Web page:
Maalox comes to television

It would be understandable if the makers of Diovol, Gaviscon and Mylanta felt a twinge of nervous stomach upset on Jan. 18.That was the day Rhone Poulenc Rorer Consumer of Brampton, Ont., for the first time in its history, took to...

It would be understandable if the makers of Diovol, Gaviscon and Mylanta felt a twinge of nervous stomach upset on Jan. 18.

That was the day Rhone Poulenc Rorer Consumer of Brampton, Ont., for the first time in its history, took to the airwaves with a tv spot for Maalox, Canada’s best-selling doctor-recommended, or ethical, stomach antacid.

Diovol, made by Frank W. Horner of Montreal, Gaviscon, made by Sterling Consumer Health of Markham, Ont., and Mylanta, made by Parke-Davis of Toronto, a division of Warner-Lambert Canada, are the second-, third- and fourth-leading ethical brands, respectively.


Since 1959, when it was introduced as a remedy for stomach ulcers, Maalox has been marketed almost exclusively to the medical and pharmaceutical communities.

As a result, Canadian consumers are aware of the brand primarily because it was once recommended to them, or someone they know, by a doctor. (This is not the case in the u.s., where Maalox has been advertised on tv since the early 1980s.)

But with the launch of the tv spot, Rhone has signalled its intention to extend the brand’s reach into a category of consumers known as ‘self-medicators.’

Self-medicators are generally defined as informed consumers who do not feel the need to consult a doctor before taking non-prescription medication to treat a familiar ailment.

Studies have pegged the self-medication category as a growth area because consumers are becoming increasingly interested in treating minor health problems without going to a doctor.

Canadians spend in the area of $80 million annually on non-prescription antacid products.

Ethical category

The ethical category accounts for 59% of that figure, while consumer-oriented brands, known in the pharmaceutical industry as proprietary brands, account for 41%.

Well-known proprietary antacids include Tums, made by SmithKline Beecham Consumer Brands, and Rolaids, made by Warner-Lambert’s confectionery division, Adams Brands.

Ron McLarnon, director of marketing and product development for Rhone, says ethical brands tend to be positioned as products offering relief from more severe stomach acid problems, including stomach ulcers.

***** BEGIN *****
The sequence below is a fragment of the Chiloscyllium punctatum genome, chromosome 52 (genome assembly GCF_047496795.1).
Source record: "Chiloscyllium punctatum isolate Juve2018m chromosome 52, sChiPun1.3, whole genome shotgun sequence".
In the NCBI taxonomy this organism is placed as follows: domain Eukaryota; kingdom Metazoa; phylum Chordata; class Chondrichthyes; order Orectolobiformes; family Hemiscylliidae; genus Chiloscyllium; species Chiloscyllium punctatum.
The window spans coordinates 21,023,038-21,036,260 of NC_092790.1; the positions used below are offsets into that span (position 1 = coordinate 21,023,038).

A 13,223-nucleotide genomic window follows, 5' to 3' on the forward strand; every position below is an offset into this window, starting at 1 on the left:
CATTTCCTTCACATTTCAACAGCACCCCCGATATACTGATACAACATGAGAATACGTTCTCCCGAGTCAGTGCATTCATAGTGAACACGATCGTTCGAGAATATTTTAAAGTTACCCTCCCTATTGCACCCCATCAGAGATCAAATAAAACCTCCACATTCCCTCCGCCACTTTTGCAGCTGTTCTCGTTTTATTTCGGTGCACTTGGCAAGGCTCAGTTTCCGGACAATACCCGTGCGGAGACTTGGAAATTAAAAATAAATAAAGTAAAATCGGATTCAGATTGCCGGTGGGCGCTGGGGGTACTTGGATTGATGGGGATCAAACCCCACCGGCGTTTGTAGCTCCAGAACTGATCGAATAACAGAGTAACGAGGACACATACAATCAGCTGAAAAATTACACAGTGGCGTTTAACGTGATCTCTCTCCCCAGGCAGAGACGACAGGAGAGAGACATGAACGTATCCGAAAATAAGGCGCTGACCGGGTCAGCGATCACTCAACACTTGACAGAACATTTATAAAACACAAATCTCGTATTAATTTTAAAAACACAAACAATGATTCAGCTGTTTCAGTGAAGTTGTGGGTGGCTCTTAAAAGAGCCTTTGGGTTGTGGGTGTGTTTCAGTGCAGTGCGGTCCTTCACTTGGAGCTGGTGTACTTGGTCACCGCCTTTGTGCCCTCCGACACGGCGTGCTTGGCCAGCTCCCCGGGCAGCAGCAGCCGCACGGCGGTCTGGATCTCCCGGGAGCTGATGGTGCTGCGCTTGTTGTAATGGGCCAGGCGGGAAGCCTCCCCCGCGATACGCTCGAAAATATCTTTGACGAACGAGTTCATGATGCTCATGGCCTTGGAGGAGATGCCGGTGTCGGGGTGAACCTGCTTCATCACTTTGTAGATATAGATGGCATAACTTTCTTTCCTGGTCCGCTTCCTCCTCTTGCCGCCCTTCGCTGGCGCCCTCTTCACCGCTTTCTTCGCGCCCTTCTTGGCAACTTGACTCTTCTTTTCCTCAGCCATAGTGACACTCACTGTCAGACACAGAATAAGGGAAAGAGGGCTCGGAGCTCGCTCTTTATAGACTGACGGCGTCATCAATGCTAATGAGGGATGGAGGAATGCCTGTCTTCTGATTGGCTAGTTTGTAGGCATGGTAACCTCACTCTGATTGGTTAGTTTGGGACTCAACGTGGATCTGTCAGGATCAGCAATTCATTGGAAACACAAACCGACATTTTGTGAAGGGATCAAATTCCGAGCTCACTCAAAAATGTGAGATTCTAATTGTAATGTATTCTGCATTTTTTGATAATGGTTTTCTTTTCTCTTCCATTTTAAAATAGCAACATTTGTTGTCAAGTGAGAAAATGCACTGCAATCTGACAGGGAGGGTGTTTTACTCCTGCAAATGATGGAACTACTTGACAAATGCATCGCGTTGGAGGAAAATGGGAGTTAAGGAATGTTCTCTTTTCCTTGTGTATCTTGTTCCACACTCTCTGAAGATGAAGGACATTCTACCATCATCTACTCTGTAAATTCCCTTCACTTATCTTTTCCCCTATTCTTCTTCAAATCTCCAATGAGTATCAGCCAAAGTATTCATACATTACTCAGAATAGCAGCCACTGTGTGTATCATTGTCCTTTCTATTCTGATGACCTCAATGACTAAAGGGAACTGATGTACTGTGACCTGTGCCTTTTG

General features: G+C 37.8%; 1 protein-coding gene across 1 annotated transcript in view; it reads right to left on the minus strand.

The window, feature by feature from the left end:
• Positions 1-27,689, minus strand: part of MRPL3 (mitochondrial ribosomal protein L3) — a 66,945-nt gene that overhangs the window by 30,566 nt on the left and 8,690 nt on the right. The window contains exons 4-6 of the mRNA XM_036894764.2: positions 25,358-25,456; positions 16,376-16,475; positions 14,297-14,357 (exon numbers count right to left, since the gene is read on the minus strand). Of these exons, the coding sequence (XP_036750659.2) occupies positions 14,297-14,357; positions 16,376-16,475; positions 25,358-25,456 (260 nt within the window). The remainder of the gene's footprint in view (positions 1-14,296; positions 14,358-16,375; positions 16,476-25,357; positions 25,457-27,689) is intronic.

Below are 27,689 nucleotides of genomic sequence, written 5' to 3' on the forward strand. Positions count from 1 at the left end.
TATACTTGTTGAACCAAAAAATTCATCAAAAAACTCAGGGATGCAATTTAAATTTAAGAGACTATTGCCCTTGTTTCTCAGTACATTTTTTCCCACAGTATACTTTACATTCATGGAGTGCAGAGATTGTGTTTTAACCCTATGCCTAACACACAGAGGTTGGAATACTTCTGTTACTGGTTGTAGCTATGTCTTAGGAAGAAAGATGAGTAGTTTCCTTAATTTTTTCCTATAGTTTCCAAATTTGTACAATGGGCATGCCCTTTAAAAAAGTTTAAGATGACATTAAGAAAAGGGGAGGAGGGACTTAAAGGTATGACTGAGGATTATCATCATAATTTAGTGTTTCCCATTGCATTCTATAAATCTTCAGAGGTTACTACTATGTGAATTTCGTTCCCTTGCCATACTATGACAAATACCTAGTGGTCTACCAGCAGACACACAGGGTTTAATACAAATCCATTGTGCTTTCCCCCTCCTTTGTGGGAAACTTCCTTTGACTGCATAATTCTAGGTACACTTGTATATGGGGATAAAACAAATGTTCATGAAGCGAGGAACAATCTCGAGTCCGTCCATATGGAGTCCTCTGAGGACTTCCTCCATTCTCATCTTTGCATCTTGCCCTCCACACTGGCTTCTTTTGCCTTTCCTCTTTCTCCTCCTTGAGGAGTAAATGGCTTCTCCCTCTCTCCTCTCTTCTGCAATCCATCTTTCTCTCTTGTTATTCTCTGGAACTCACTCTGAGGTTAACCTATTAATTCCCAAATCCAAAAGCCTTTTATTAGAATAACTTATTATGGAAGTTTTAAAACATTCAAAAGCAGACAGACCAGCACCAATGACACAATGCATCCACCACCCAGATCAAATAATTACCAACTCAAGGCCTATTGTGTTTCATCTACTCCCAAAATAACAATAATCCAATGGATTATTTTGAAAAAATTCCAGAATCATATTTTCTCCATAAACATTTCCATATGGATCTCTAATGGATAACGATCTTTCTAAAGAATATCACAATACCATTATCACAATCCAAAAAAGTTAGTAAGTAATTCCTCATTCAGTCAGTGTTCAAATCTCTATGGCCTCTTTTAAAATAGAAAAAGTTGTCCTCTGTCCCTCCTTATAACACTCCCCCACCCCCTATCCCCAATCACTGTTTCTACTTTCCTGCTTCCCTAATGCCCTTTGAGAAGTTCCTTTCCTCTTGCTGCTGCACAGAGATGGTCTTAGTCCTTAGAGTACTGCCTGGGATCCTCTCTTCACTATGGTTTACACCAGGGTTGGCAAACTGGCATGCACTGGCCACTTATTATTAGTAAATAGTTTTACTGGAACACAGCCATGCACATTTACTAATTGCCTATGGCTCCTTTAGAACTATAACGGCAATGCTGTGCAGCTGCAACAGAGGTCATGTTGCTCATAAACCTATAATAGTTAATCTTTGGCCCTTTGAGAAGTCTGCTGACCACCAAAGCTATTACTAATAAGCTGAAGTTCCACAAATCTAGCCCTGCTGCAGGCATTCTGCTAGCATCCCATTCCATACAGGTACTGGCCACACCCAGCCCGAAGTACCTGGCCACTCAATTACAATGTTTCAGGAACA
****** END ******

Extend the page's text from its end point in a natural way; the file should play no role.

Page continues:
McLarnon goes on to explain that proprietary brands tend to be positioned as remedies for less severe acidic build-up associated with ‘eating the wrong foods.’

According to McLarnon, the goal of the tv campaign is to shift Maalox’s brand profile from its current position as one of the strongest over-the-counter antacids on the market – and, therefore, one that ought to be recommended by a doctor – to a product people should turn to for milder stomach problems they choose to treat themselves.

To leverage Maalox’s ethical heritage, the 30-second tv spot, created by Toronto ad agency McKim Baker Lovick/BBDO, makes the claim ‘More doctors recommend Maalox,’ and later tells them to ‘Listen to your doctor.’

But in order to reach out to the self-medicating consumer, the spot also shows a man eating a humorously named ‘Emilio’s Hot as Hades Chili-Dog,’ food McLarnon says is tailor-made to cause stomach upset.

McLarnon, who says the spot will run frequently in the first half of the year, notes the strategy behind the creative is that people who knowingly bring on their stomach problems by the food they eat are frequently self-medicators.

He says the spot will pay off if it succeeds in shifting consumers to Maalox from ethical brands such as Diovol and Gaviscon, which have already established a profile in the self-medicating market.

McLarnon says it would be a bonus if consumers also shifted to Maalox from the proprietary category, but does not expect to see a great deal of switch-over.

‘People don’t want to move from a proprietary to an ethical antacid,’ he says.

‘It has to do with people’s perceptions of themselves, most antacid users are adults, and they don’t want to cross that barrier because it suggests they are ageing.’

In order to address the needs of a wide range of antacid users, Rhone has, over the years, introduced several line extensions to its original Maalox formula.

The additional products include Maalox Plus For Gas, Maalox Plus Extra Strength and Maalox T.C. (Therapeutic Concentrate.)

In December, Rhone extended the line yet again with Maalox Heartburn Relief Formula, a product that will be positioned as a treatment for heartburn and stomach upset, including ulcer problems.

Maalox Heartburn Relief Formula replaces an existing Rhone brand, Algicon, that McLarnon says faired poorly in the marketplace as a result of an unsuccessful marketing strategy.

Agency is McKim Baker Lovick/BBDO.